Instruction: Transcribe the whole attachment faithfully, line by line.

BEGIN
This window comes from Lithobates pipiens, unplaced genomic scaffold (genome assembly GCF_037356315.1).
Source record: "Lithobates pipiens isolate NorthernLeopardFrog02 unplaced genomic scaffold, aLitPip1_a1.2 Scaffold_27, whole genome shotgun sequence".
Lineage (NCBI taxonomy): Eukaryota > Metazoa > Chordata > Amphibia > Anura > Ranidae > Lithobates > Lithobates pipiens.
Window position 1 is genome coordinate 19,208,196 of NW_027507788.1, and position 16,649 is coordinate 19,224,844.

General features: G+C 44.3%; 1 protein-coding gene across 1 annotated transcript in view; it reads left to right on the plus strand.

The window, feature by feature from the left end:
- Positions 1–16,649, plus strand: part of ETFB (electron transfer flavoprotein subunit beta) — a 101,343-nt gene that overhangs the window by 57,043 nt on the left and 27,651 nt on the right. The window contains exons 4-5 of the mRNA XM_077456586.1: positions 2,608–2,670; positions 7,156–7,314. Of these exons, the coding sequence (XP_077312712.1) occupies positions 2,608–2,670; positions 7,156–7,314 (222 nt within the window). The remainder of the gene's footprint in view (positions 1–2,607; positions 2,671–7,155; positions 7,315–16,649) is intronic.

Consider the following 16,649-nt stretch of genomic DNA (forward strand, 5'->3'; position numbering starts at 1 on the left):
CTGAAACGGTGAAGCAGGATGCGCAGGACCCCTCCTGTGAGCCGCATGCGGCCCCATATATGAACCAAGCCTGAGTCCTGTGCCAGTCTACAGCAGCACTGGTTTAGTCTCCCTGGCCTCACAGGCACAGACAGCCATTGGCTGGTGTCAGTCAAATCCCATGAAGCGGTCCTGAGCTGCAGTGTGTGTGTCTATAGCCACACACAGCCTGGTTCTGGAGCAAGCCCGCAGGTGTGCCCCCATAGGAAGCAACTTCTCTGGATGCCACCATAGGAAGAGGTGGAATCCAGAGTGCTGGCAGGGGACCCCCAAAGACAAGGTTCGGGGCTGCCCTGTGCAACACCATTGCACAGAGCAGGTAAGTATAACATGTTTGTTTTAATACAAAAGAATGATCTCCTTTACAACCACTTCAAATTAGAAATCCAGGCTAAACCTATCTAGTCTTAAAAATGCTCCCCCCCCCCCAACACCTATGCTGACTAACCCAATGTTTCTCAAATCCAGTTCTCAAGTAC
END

This window comes from Lithobates pipiens, unplaced genomic scaffold (genome assembly GCF_037356315.1).
Source record: "Lithobates pipiens isolate NorthernLeopardFrog02 unplaced genomic scaffold, aLitPip1_a1.2 Scaffold_27, whole genome shotgun sequence".
Lineage (NCBI taxonomy): Eukaryota > Metazoa > Chordata > Amphibia > Anura > Ranidae > Lithobates > Lithobates pipiens.
Window position 1 is genome coordinate 19,208,196 of NW_027507788.1, and position 16,649 is coordinate 19,224,844.

General features: G+C 44.3%; 1 protein-coding gene across 1 annotated transcript in view; it reads left to right on the plus strand.

The window, feature by feature from the left end:
- Positions 1–16,649, plus strand: part of ETFB (electron transfer flavoprotein subunit beta) — a 101,343-nt gene that overhangs the window by 57,043 nt on the left and 27,651 nt on the right. The window contains exons 4-5 of the mRNA XM_077456586.1: positions 2,608–2,670; positions 7,156–7,314. Of these exons, the coding sequence (XP_077312712.1) occupies positions 2,608–2,670; positions 7,156–7,314 (222 nt within the window). The remainder of the gene's footprint in view (positions 1–2,607; positions 2,671–7,155; positions 7,315–16,649) is intronic.

Consider the following 16,649-nt stretch of genomic DNA (forward strand, 5'->3'; position numbering starts at 1 on the left):
CTGAAACGGTGAAGCAGGATGCGCAGGACCCCTCCTGTGAGCCGCATGCGGCCCCATATATGAACCAAGCCTGAGTCCTGTGCCAGTCTACAGCAGCACTGGTTTAGTCTCCCTGGCCTCACAGGCACAGACAGCCATTGGCTGGTGTCAGTCAAATCCCATGAAGCGGTCCTGAGCTGCAGTGTGTGTGTCTATAGCCACACACAGCCTGGTTCTGGAGCAAGCCCGCAGGTGTGCCCCCATAGGAAGCAACTTCTCTGGATGCCACCATAGGAAGAGGTGGAATCCAGAGTGCTGGCAGGGGACCCCCAAAGACAAGGTTCGGGGCTGCCCTGTGCAACACCATTGCACAGAGCAGGTAAGTATAACATGTTTGTTTTAATACAAAAGAATGATCTCCTTTACAACCACTTCAAATTAGAAATCCAGGCTAAACCTATCTAGTCTTAAAAATGCTCCCCCCCCCCCAACACCTATGCTGACTAACCCAATGTTTCTCAAATCCAGTTCTCAAGTAC